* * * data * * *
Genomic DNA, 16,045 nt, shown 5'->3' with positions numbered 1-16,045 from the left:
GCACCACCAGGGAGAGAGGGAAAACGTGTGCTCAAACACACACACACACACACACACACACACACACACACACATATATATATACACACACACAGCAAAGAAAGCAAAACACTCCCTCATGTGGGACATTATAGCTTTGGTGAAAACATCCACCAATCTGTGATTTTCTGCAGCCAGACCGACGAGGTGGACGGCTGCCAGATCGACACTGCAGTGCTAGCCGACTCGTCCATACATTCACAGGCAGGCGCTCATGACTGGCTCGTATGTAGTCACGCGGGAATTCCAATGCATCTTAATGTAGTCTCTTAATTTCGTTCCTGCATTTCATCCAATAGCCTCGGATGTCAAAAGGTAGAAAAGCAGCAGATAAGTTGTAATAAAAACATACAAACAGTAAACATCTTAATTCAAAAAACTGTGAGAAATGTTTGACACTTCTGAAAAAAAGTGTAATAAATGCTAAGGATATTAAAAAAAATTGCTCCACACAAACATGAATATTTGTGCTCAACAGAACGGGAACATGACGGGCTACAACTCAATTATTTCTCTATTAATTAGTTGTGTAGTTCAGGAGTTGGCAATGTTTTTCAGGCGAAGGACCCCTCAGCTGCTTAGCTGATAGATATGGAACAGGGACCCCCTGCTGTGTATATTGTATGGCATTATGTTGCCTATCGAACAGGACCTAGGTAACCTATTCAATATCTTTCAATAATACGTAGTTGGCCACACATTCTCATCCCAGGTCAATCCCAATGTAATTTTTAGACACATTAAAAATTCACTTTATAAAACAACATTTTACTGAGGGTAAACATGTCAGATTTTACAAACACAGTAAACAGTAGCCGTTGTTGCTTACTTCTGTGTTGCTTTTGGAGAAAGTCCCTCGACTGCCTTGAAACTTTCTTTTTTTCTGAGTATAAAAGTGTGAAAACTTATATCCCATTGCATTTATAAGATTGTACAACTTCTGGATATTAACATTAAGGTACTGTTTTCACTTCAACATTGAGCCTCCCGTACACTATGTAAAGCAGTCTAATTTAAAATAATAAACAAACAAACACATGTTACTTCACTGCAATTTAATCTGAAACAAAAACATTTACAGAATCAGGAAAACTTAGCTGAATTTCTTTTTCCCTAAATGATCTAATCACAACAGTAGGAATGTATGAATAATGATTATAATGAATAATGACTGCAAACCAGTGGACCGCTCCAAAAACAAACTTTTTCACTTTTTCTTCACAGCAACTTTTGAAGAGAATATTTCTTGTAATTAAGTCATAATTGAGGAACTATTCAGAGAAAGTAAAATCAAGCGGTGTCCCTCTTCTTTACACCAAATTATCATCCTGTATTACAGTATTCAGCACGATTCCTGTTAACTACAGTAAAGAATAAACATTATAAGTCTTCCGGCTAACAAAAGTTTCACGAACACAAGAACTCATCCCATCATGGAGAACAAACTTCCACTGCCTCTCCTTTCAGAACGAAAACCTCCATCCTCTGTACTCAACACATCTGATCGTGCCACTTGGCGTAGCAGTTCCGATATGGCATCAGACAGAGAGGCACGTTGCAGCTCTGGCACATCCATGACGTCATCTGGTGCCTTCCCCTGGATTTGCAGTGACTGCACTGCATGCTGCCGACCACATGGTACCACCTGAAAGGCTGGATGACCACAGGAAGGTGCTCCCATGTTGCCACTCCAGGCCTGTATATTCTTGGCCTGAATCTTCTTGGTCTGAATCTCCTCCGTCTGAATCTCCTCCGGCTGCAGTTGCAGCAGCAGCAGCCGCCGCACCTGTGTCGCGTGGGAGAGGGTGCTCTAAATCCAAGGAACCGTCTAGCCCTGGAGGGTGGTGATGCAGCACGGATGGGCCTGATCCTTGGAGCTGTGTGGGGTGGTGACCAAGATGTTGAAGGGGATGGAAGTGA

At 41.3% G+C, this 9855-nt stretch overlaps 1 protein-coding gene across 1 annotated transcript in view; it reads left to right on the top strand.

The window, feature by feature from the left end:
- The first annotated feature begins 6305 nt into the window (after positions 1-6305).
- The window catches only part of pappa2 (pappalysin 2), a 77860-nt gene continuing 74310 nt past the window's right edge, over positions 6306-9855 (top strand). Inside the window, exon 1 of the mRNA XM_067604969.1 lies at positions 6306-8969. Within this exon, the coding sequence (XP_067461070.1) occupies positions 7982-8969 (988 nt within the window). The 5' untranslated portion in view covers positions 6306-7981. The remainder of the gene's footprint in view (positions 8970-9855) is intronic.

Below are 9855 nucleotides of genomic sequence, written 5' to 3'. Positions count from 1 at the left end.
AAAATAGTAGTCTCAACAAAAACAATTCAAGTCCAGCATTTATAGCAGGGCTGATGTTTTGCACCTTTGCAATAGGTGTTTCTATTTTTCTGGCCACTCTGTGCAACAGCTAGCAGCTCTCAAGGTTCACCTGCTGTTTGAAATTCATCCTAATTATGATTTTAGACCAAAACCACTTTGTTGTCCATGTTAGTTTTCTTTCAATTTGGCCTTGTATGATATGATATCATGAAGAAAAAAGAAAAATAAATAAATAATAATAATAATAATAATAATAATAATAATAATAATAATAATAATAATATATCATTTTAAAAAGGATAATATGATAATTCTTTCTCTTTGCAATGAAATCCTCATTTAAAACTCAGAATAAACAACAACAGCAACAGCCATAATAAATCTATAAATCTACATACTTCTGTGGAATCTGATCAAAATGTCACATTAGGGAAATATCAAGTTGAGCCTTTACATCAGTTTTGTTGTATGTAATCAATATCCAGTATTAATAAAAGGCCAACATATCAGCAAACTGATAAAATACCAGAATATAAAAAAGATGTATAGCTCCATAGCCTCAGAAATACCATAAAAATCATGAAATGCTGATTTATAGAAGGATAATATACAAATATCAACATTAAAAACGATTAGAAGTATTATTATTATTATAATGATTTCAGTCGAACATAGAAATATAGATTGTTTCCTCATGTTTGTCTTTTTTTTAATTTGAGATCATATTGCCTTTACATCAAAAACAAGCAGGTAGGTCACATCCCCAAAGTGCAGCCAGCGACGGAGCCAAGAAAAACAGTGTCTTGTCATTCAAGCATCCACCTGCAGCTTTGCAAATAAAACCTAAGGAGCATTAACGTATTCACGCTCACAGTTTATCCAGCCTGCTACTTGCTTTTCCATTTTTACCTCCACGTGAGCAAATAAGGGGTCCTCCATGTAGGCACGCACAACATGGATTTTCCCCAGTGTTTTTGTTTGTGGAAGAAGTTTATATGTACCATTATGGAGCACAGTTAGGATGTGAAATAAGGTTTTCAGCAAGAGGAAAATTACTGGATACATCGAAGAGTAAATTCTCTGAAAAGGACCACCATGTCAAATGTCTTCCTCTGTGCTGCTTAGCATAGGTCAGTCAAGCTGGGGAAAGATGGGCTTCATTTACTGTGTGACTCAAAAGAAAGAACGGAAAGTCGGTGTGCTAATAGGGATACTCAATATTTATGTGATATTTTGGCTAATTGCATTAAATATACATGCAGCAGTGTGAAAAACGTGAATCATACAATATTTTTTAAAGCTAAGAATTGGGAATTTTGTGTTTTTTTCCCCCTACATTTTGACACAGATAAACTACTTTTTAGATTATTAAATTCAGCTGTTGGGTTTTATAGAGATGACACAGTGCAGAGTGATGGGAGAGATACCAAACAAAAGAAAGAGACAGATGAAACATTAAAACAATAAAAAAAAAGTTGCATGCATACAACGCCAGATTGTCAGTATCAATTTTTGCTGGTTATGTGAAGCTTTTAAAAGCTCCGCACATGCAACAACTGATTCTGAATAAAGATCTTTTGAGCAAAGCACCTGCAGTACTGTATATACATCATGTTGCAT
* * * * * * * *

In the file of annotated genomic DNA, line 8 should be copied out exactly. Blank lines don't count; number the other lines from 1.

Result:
AAAATAGTAGTCTCAACAAAAACAATTCAAGTCCAGCATTTATAGCAGGGCTGATGTTTTGCACCTTTGCAATAGGTGTTTCTATTTTTCTGGCCACTCTGTGCAACAGCTAGCAGCTCTCAAGGTTCACCTGCTGTTTGAAATTCATCCTAATTATGATTTTAGACCAAAACCACTTTGTTGTCCATGTTAGTTTTCTTTCAATTTGGCCTTGTATGATATGATATCATGAAGAAAAAAGAAAAATAAATAAATAATAATAATAATAATAATAATAATAATAATAATAATAATAATAATAATATATCATTTTAAAAAGGATAATATGATAATTCTTTCTCTTTGCAATGAAATCCTCATTTAAAACTCAGAATAAACAACAACAGCAACAGCCATAATAAATCTATAAATCTACATACTTCTGTGGAATCTGATCAAAATGTCACATTAGGGAAATATCAAGTTGAGCCTTTACATCAGTTTTGTTGTATGTAATCAATATCCAGTATTAATAAAAGGCCAACATATCAGCAAACTGATAAAATACCAGAATATAAAAAAGATGTATAGCTCCATAGCCTCAGAAATACCATAAAAATCATGAAATGCTGATTTATAGAAGGATAATATACAAATATCAACATTAAAAACGATTAGAAGTATTATTATTATTATAATGATTTCAGTCGAACATAGAAATATAGATTGTTTCCTCATGTTTGTCTTTTTTTTAATTTGAGATCATATTGCCTTTACATCAAAAACAAGCAGGTAGGTCACATCCCCAAAGTGCAGCCAGCGACGGAGCCAAGAAAAACAGTGTCTTGTCATTCAAGCATCCACCTGCAGCTTTGCAAATAAAACCTAAGGAGCATTAACGTATTCACGCTCACAGTTTATCCAGCCTGCTACTTGCTTTTCCATTTTTACCTCCACGTGAGCAAATAAGGGGTCCTCCATGTAGGCACGCACAACATGGATTTTCCCCAGTGTTTTTGTTTGTGGAAGAAGTTTATATGTACCATTATGGAGCACAGTTAGGATGTGAAATAAGGTTTTCAGCAAGAGGAAAATTACTGGATACATCGAAGAGTAAATTCTCTGAAAAGGACCACCATGTCAAATGTCTTCCTCTGTGCTGCTTAGCATAGGTCAGTCAAGCTGGGGAAAGATGGGCTTCATTTACTGTGTGACTCAAAAGAAAGAACGGAAAGTCGGTGTGCTAATAGGGATACTCAATATTTATGTGATATTTTGGCTAATTGCATTAAATATACATGCAGCAGTGTGAAAAACGTGAATCATACAATATTTTTTAAAGCTAAGAATTGGGAATTTTGTGTTTTTTTCCCCCTACATTTTGACACAGATAAACTACTTTTTAGATTATTAAATTCAGCTGTTGGGTTTTATAGAGATGACACAGTGCAGAGTGATGGGAGAGATACCAAACAAAAGAAAGAGACAGATGAAACATTAAAACAATAAAAAAAAAGTTGCATGCATACAACGCCAGATTGTCAGTATCAATTTTTGCTGGTTATGTGAAGCTTTTAAAAGCTCCGCACATGCAACAACTGATTCTGAATAAAGATCTTTTGAGCAAAGCACCTGCAGTACTGTATATACATCATGTTGCAT